3. A compensation circuit according to claim 1, wherein said sensing circuit comprises:
a current conveyor for conveying a current from an input terminal towards said output terminal, said current conveyor further comprising a reference terminal, which is connected to a reference voltage supply; and
a diode-connected transistor for generating a low positive voltage drop across it, said diode-connected transistor being connected between a second voltage supply and said input terminal.
4. A compensation circuit according to claim 3, wherein said voltage drop is equal to a voltage difference between said second voltage supply and said reference voltage supply.
5. A compensation circuit according to claim 3, wherein said compensation circuit further comprises: an analog-to-digital converter, which is configured to provide at its output a plurality of digital bits based on a comparison between said reference current and said detection current.
6. A compensation circuit according to claim 5, wherein said compensation circuit further comprises: a buffer circuit, which is configured to receive at its input said plurality of digital bits.
7. A compensation circuit according to claim 1, wherein said first voltage supply is a digital core voltage supply.
8. A compensation circuit according to claim 4, wherein said reference voltage supply is said first voltage supply.
9. A compensation circuit according to claim 2, wherein said second diode element is a set of N parallel-connected diode elements, wherein N is an integer greater than unity.
10. A compensation circuit according to claim 2, wherein said fifth current is split into said first current and a fourth current that flows through said first diode element, and said sixth current is split into said third current and a second current that flows through said series arrangement.
11. A compensation circuit according to claim 2, wherein each one of said first and second diode elements is a diode-connected transistor.
12. A compensation circuit according to claim 3, wherein said current conveyor is a first generation current conveyor.
13. A method for providing compensation for at least one of process, voltage and temperature (PVT) variations within an integrated circuit, said method comprising at least the steps of:
generating a reference current which is constant over PVT variations, said reference current being generated directly from a first voltage supply, which is internal to said integrated circuit and configured to provide a low voltage supply, wherein the generation of the reference current is based on a sum of a current having a positive temperature coefficient and another current having a negative temperature coefficient in order to compensate temperature change; and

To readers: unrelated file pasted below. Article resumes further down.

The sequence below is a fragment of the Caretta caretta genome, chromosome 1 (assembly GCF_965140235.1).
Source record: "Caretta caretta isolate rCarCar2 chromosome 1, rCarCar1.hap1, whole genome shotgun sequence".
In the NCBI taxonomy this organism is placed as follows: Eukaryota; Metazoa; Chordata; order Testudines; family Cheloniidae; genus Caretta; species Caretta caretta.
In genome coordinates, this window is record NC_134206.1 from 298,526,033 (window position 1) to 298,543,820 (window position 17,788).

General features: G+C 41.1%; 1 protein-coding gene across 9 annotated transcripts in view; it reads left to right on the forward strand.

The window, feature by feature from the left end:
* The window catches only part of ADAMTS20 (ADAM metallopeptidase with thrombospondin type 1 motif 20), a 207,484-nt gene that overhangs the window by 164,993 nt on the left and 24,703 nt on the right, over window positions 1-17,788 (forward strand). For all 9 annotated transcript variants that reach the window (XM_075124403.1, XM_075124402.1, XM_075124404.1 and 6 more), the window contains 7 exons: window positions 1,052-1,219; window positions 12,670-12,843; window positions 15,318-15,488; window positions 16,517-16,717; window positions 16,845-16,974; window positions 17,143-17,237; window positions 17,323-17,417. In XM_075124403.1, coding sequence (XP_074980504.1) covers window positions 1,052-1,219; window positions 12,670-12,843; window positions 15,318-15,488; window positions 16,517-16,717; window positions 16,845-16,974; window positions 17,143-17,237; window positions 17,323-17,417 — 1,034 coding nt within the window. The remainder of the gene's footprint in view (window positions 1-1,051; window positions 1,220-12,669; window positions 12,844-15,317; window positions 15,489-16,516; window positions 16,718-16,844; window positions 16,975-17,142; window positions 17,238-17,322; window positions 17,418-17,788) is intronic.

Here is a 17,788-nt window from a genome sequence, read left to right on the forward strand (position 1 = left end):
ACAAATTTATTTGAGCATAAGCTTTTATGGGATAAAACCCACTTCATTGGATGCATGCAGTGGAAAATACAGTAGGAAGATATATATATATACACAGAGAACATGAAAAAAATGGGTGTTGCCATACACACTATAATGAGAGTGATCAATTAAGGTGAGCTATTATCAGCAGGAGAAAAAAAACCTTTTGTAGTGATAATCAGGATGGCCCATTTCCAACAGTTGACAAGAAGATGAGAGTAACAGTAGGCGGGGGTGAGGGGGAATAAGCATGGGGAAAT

sensing PVT variations through a detection current which is variable over PVT variations, said detection current being provided by said sensing circuit.
14. A method according to claim 13, wherein said method further comprises the steps of:
comparing said reference current and said detection current; and
outputting a plurality of digital bits towards a buffer circuit for PVT compensation.
15. A method according to claim 13, wherein said sensing step comprises the steps of:
conveying a current from an input terminal at low impedance level towards an output terminal at high impedance level, said input terminal being at a voltage level equal to that of a reference voltage supply; and
generating a low positive voltage drop across a diode-connected transistor, said diode-connected transistor being connected between a second voltage supply and said input terminal.
16. A compensation circuit for providing compensation for one of process, voltage and temperature (PVT) variations within an integrated circuit, said compensation circuit comprising
a reference circuit means for generating a reference current that is constant over PVT variations, said reference circuit means being configured to directly generate said reference current from a first voltage supply, which is internal to said integrated circuit and configured to provide a low voltage supply, wherein the generation of the reference current is based on a sum of a current having a positive temperature coefficient and another current having a negative temperature coefficient in order to compensate temperature change; and
sensing circuit means comprising an output terminal, for providing at said output terminal a detection current (Iz) that is variable over PVT variations, and for sensing said PVT variations through said detection current.
17. A compensation circuit according to claim 16, wherein said reference circuit means comprises:
a proportional-to-absolute-temperature (PTAT) circuit, which comprises